This emotional connection is not necessarily related to love or romance. For some Demisexual, this can be friendship, including platonic friendship. They may not necessarily love a person, be it romantically or platonically.
Wait, why is Demisexual a Shortcut?
Our orientation describes who attracts us. Demi sexualtity are attracted to a select group of people. You may ask, “But don’t many of us wait to feel an emotional connection with someone before having sex with them?” Yes, many people choose to only have sex with those they are associated with – be it marriage, committed romance, or happy and trusting friendships. The difference is that define demisexual is not sex. It is about the ability to feel sexually attracted to specific people.
You can be sexually attracted to someone without having sex with them, and you can have sex with someone without actually being attracted to them. Demisexuals aren’t just people who decide to date someone for a long time before having sex with them. It’s not about the decision to have sex, but about feeling sexually attracted to someone.
However, some demisexuals may wait a while before having sex with a romantic partner, regardless of their sexual orientation. Does an emotional connection guarantee the development of sex drive? No! Heterosexual men are sexually attracted to women, but not necessarily to every woman they meet. Likewise, demisexuality does not mean that a demisexual meaning person is attracted to everyone with whom he has a deep emotional connection.
Does Demisexual Orientation Fit under an Asexual Umbrella?
This issue is causing a lot of controversy in the asexual, serosexual and demisexual communities. An asexual person experiences little or no sexual attraction. Sexual attraction means finding someone sexually attractive and wanting to have sex with them. The opposite of asexual sexual, also called allosexual.
Greisexuality is often considered the “middle” between asexuality and allosexuality – gray people rarely experience sexual attraction or experience it with low intensity. Some people argue that demisexuality does not fit the definition of asexuality, because it only refers to the circumstances in which you feel sexually attracted. This does not necessarily indicate how often or how intensely you experience sexual attraction.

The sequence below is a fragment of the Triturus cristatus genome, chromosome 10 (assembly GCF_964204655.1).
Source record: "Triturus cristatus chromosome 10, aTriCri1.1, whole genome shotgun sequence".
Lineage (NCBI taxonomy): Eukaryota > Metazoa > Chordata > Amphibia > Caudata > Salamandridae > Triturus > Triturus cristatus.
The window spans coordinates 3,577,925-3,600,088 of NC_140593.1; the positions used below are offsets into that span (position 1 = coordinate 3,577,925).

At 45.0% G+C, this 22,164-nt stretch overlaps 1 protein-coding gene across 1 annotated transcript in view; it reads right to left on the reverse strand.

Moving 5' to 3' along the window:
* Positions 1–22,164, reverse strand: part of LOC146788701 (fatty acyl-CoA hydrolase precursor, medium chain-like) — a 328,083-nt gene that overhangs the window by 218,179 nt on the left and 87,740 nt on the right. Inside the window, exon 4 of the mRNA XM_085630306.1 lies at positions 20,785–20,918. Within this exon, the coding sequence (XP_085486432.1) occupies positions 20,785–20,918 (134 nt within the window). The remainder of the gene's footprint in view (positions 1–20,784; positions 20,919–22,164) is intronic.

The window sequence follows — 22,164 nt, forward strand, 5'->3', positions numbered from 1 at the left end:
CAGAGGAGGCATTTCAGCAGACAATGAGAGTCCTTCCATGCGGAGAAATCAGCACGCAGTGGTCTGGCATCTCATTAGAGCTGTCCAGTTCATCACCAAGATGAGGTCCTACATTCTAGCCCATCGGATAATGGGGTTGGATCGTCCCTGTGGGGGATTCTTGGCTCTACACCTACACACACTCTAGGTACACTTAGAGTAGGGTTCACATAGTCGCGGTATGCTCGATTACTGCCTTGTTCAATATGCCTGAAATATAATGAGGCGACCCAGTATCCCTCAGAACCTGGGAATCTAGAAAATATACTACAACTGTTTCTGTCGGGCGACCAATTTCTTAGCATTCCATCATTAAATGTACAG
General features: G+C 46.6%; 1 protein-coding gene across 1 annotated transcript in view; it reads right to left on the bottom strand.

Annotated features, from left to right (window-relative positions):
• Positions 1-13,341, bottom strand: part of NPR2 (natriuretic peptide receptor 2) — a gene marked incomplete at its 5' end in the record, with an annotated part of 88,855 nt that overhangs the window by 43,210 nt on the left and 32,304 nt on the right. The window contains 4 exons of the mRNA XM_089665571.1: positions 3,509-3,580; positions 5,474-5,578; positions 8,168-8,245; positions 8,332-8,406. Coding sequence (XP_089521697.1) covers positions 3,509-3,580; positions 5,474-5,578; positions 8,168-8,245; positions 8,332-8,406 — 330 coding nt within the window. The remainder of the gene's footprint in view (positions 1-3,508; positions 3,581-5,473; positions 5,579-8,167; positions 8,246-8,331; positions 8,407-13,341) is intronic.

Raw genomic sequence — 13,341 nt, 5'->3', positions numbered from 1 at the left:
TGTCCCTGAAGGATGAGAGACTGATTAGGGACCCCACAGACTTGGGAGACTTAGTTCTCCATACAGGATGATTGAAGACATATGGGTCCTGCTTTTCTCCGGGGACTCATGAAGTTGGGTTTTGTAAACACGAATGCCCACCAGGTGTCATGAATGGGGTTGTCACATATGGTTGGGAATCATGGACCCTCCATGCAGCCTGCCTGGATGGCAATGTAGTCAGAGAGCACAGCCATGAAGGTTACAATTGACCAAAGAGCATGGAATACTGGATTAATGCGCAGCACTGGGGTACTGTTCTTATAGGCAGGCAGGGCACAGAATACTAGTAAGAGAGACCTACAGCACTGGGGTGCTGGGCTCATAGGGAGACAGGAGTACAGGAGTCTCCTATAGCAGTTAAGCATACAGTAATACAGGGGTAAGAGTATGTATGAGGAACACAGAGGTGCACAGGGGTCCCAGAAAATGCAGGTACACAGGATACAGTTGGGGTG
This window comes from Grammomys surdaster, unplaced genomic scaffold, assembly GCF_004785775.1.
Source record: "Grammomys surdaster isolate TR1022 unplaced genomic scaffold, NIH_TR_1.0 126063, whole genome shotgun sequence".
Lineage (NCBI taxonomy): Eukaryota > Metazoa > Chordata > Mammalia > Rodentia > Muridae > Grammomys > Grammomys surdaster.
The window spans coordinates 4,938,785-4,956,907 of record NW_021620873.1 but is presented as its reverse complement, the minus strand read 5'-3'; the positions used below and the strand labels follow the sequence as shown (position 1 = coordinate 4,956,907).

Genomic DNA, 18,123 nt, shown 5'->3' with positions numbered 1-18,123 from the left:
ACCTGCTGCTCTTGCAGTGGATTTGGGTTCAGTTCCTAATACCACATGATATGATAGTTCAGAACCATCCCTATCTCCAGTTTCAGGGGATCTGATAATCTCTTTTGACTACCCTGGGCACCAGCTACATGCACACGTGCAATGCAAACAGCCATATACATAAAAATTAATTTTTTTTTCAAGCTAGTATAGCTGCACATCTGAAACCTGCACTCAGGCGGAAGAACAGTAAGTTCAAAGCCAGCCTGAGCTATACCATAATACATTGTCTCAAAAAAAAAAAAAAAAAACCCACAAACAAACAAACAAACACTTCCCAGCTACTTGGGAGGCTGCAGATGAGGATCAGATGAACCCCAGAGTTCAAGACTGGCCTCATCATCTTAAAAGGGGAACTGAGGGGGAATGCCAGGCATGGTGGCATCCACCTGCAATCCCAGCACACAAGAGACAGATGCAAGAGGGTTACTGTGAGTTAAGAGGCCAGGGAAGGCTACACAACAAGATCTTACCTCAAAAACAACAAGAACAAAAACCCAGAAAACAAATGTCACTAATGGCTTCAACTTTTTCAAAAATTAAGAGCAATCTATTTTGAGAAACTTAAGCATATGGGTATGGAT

Well, what is demisexual? Someone who tends to have strong sexual attraction to almost all of their closest friends and partners – but not acquaintances or strangers – may consider themselves demi sexual, but not at all asexual. Someone who is sexually attracted to only one or two close friends or partners, but not often and not strongly, can strongly identify with gray sexuality or asexuality.
On the other hand, people argue that demisexuality falls under the banner of asexuality. This is because demisexuality describes a situation where you experience sexual attraction only in limited circumstances.
In the end, it doesn’t really matter what does demisexual mean, others think about where this orientation falls on the asexual-allosexual spectrum. You can identify however you want, and you can choose multiple labels to describe your sexual and romantic orientation.
What does Demisexuality Look Like in Practice?
Demisexuality looks different to different people. If you aredemisexual definition, you may be associated with the following feelings or scenarios:
- I rarely get sexually attracted to people I see on the street, strangers or acquaintances.
- I felt sexually attracted to a loved one (for example, a friend or romantic partner).
- My emotional connection with someone affects whether I feel sexually attracted to them.
Can Gender Orientation be Applied to Demisexual?
Most sexual orientation labels – for example, homosexual, bisexual, or pansexual – refer to the sex / faces of the people we are attracted to. Demisexual is a different matter because it refers to the nature of our relationships with people who are attracted to us. It’s okay if you want to use a description that is also gender-specific. So yeah, you can be sexual attraction demisexual, as well as gay, bisexual, pansexual, heterosexual, and so on – whichever best describes your individual orientation.